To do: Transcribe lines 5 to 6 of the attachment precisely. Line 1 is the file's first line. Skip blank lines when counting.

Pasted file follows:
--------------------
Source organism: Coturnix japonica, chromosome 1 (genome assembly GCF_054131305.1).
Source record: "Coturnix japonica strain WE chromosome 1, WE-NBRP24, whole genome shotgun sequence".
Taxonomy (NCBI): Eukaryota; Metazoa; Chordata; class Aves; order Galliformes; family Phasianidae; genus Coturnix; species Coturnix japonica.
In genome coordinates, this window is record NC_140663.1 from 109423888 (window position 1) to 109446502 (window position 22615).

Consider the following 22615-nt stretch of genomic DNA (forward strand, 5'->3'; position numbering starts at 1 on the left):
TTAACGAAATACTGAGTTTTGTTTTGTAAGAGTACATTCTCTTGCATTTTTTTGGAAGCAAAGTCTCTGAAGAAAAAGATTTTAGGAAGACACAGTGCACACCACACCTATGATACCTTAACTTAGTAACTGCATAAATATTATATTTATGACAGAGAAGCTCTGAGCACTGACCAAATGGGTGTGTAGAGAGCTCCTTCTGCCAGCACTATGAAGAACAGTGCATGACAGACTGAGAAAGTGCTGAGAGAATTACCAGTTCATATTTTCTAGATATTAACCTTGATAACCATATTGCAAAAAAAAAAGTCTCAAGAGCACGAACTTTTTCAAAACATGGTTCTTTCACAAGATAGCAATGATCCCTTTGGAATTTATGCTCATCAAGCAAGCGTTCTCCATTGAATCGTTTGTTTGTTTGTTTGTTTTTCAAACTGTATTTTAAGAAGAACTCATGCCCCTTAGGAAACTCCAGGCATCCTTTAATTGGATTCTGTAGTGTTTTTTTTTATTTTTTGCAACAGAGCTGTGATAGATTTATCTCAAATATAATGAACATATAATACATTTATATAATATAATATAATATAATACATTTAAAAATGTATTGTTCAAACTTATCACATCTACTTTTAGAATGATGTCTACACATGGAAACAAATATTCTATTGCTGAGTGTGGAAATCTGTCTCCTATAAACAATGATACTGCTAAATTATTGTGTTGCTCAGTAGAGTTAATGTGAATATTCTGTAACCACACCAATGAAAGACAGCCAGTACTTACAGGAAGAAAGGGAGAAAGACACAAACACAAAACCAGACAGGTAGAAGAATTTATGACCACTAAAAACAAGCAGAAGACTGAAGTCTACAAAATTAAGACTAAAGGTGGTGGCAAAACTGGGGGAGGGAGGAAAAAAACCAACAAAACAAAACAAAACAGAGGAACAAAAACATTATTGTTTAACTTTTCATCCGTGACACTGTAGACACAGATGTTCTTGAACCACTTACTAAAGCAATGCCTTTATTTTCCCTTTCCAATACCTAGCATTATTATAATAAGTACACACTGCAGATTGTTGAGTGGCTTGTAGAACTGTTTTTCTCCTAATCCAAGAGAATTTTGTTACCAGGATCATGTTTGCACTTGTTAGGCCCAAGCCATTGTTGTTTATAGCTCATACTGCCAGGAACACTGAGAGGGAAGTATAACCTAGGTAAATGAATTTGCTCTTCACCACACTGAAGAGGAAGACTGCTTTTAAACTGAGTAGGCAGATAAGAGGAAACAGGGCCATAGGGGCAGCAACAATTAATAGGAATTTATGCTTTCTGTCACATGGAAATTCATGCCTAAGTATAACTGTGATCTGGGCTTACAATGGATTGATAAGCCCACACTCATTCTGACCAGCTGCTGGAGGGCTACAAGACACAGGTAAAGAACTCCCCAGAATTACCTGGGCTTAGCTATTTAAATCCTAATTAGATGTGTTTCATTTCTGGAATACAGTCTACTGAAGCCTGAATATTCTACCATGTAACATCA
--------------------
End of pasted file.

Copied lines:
Consider the following 22615-nt stretch of genomic DNA (forward strand, 5'->3'; position numbering starts at 1 on the left):
TTAACGAAATACTGAGTTTTGTTTTGTAAGAGTACATTCTCTTGCATTTTTTTGGAAGCAAAGTCTCTGAAGAAAAAGATTTTAGGAAGACACAGTGCACACCACACCTATGATACCTTAACTTAGTAACTGCATAAATATTATATTTATGACAGAGAAGCTCTGAGCACTGACCAAATGGGTGTGTAGAGAGCTCCTTCTGCCAGCACTATGAAGAACAGTGCATGACAGACTGAGAAAGTGCTGAGAGAATTACCAGTTCATATTTTCTAGATATTAACCTTGATAACCATATTGCAAAAAAAAAAGTCTCAAGAGCACGAACTTTTTCAAAACATGGTTCTTTCACAAGATAGCAATGATCCCTTTGGAATTTATGCTCATCAAGCAAGCGTTCTCCATTGAATCGTTTGTTTGTTTGTTTGTTTTTCAAACTGTATTTTAAGAAGAACTCATGCCCCTTAGGAAACTCCAGGCATCCTTTAATTGGATTCTGTAGTGTTTTTTTTTATTTTTTGCAACAGAGCTGTGATAGATTTATCTCAAATATAATGAACATATAATACATTTATATAATATAATATAATATAATACATTTAAAAATGTATTGTTCAAACTTATCACATCTACTTTTAGAATGATGTCTACACATGGAAACAAATATTCTATTGCTGAGTGTGGAAATCTGTCTCCTATAAACAATGATACTGCTAAATTATTGTGTTGCTCAGTAGAGTTAATGTGAATATTCTGTAACCACACCAATGAAAGACAGCCAGTACTTACAGGAAGAAAGGGAGAAAGACACAAACACAAAACCAGACAGGTAGAAGAATTTATGACCACTAAAAACAAGCAGAAGACTGAAGTCTACAAAATTAAGACTAAAGGTGGTGGCAAAACTGGGGGAGGGAGGAAAAAAACCAACAAAACAAAACAAAACAGAGGAACAAAAACATTATTGTTTAACTTTTCATCCGTGACACTGTAGACACAGATGTTCTTGAACCACTTACTAAAGCAATGCCTTTATTTTCCCTTTCCAATACCTAGCATTATTATAATAAGTACACACTGCAGATTGTTGAGTGGCTTGTAGAACTGTTTTTCTCCTAATCCAAGAGAATTTTGTTACCAGGATCATGTTTGCACTTGTTAGGCCCAAGCCATTGTTGTTTATAGCTCATACTGCCAGGAACACTGAGAGGGAAGTATAACCTAGGTAAATGAATTTGCTCTTCACCACACTGAAGAGGAAGACTGCTTTTAAACTGAGTAGGCAGATAAGAGGAAACAGGGCCATAGGGGCAGCAACAATTAATAGGAATTTATGCTTTCTGTCACATGGAAATTCATGCCTAAGTATAACTGTGATCTGGGCTTACAATGGATTGATAAGCCCACACTCATTCTGACCAGCTGCTGGAGGGCTACAAGACACAGGTAAAGAACTCCCCAGAATTACCTGGGCTTAGCTATTTAAATCCTAATTAGATGTGTTTCATTTCTGGAATACAGTCTACTGAAGCCTGAATATTCTACCATGTAACATCA